The Boys Doesn’t Deserve Its Harshest Criticisms

By Michileen Martin | Published

the boys season 3

The well-deserved popularity of Amazon’s The Boys has an unintended consequence that doesn’t sit right with me–it has inspired fans to seek out the source material and, upon discovering how different it is from the show, to trash it mercilessly. I’m not here to convince anyone to love The Boys comics, to hate them, or to feel any way in between. But if you judge The Boys comic negatively based on its differences with the show, then you do not understand The Boys comics.

The Show And The Comic Have Different Targets

One of the first things fans notice upon reading The Boys comic is that the supes characters aren’t as fleshed out as they are in the series. Supes like Homelander, The Deep, and A-Train are one-dimensional jerks with no more depth than a caricature you might find in Mad Magazine.

The supes’ Amazon counterparts have a lot more meat on their bones. Even someone like Chace Crawford’s The Deep–played mostly for laughs–reveals more layers than what we see in the comics.

Fans are right that the supes of The Boys comic are one-dimensional, but that’s because that’s exactly what they’re meant to be.

While both the show and the comics are satire, the show is much more concerned with the real world and contemporary issues. The conflict between those who support Homelander and those who support Starlight, for example, is very much played up as a reflection of right vs. left cultural conflicts.

But The Boys comic is not trying to lampoon anything in the real world, and if you don’t understand that, then you’re lost already. The Boys is a comic book about comic books.

A Comic Book About Comic Books

The Boys comic is a comic book about comic books. Specifically, it’s a comic book responding to the continued superhero dominance in American comics.

Garth Ennis, co-creator of The Boys comics, hates superheroes. I’ve got my own issues with Ennis–including the hypocrisy of a dude who yells from every mountaintop that he hates superheroes who then writes Thor and Hulk miniseries for Marvel–but the truth is that the guy has good reason to hate what he hates.

In 2024, it’s just stupid that superheroes still enjoy such a stranglehold on the American comic book industry. Look at the diversity of Japanese manga–there’s superhero manga but they’re far from the norm.

In fact, there’s manga that has nothing to do with science-fiction, fantasy, or any of the genres that are part of the superhero make-up. There are medical dramas, sports dramas, romances, etc.

The truth that we could have just as broad and diverse a set of stories in America as manga readers enjoy but don’t is what The Boys comics are responding to.

It’s Not Just For Shock Value

When checking out The Boys comic after watching the show, fans will often be surprised at how much more unapologetically violent, gruesome, offensive, and overall disgusting the source material is.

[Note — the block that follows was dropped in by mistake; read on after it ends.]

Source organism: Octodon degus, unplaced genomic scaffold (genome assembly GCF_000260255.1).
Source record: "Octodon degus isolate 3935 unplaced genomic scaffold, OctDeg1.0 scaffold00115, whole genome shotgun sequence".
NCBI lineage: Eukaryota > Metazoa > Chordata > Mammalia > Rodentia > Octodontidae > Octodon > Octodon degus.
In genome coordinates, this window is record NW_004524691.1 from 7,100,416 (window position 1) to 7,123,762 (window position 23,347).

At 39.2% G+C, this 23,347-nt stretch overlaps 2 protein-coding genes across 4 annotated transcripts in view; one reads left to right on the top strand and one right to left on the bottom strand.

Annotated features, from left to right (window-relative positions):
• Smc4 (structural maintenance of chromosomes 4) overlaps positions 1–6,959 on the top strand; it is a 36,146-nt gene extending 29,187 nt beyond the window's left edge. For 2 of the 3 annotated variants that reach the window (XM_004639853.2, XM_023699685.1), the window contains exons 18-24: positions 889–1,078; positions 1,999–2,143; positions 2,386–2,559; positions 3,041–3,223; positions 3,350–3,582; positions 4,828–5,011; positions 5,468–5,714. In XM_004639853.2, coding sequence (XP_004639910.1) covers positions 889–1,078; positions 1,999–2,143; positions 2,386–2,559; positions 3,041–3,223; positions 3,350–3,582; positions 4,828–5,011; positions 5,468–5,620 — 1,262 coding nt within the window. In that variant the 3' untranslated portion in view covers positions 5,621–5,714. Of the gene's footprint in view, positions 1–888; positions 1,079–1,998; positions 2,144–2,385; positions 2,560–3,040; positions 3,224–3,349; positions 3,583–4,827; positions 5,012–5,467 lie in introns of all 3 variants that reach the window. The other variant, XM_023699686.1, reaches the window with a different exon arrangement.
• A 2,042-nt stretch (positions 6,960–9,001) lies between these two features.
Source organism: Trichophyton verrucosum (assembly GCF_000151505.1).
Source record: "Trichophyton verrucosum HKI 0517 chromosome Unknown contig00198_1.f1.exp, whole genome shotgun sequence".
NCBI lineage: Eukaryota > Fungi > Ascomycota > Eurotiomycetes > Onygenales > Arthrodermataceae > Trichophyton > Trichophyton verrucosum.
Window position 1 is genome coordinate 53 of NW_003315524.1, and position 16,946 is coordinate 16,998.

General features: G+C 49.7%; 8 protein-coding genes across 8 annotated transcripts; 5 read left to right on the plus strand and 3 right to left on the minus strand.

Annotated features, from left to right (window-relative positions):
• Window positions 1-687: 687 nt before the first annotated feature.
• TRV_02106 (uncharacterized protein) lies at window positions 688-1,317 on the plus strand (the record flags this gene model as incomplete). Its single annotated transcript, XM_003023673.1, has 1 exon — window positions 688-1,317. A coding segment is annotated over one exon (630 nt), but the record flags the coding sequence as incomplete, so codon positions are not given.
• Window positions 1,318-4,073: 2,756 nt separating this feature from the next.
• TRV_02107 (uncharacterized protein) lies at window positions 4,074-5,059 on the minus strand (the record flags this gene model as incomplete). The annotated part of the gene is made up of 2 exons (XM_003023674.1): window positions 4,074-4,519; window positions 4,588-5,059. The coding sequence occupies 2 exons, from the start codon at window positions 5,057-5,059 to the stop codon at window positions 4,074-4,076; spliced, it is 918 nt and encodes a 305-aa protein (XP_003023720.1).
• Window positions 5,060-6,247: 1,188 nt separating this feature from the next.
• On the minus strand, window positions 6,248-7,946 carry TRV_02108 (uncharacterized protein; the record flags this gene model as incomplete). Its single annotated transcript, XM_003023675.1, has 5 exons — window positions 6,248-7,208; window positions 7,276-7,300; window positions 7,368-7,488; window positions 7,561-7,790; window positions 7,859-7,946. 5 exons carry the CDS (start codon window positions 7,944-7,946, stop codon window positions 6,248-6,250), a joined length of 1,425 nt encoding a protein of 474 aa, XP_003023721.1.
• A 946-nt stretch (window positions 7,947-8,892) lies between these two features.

One early, memorable, and oft-cited example involves Starlight’s introduction to The Seven. While in the show Erin Moriarty’s Starlight is forced to perform a degrading act with The Deep to join the group, in The Boys comic she’s forced to perform it with three members of the team–Homelander, A-Train, and Black Noir.

Fans often respond to scenes like this, and others, in The Boys comic by saying it’s just for shock value, and to that I have two responses.

First, in this scene in The Boys comic, Homelander and his buddies are letting Starlight know that she has exactly one purpose in the team. Consider that, and then go do a google image search on “Power Girl” or “She-Hulk.” Do another search on “Frank Cho female superhero.

Then come back here and try to tell me how The Boys comic only had that Starlight scene for shock value, and it couldn’t possibly be trying to say anything about the portrayal of women in superhero comics.

Second–remember how Season 3 of The Boys started? Please tell me about how they had a little Ant-Man dude crawl into another man and had him explode… to convey a deep and complex message. Go ahead. I’ll wait.

You Don’t Have To Like Them…

the boys comic

Again, I’m not saying you should like The Boys comic–I’m not even saying you shouldn’t hate them. I’m saying that it’s not fair to ask the comics to be more like the show.

Garth Ennis and Darick Robertson are trying to do something with The Boys comic, and it is not the same thing Eric Kripke is trying to do with the show. So negatively comparing the comics to the show is akin to complaining about Jurassic Park because there weren’t enough kissing scenes.

I would not judge The Boys comic to be anywhere near as brilliant as something like Watchmen or Planetary, it is similar to those comics in one way–if you do not have a fairly healthy cache of knowledge about not just comic book mythology, but the history of American comic book publishing, then when you open up an issue of The Boys you won’t even get a whiff of the real story.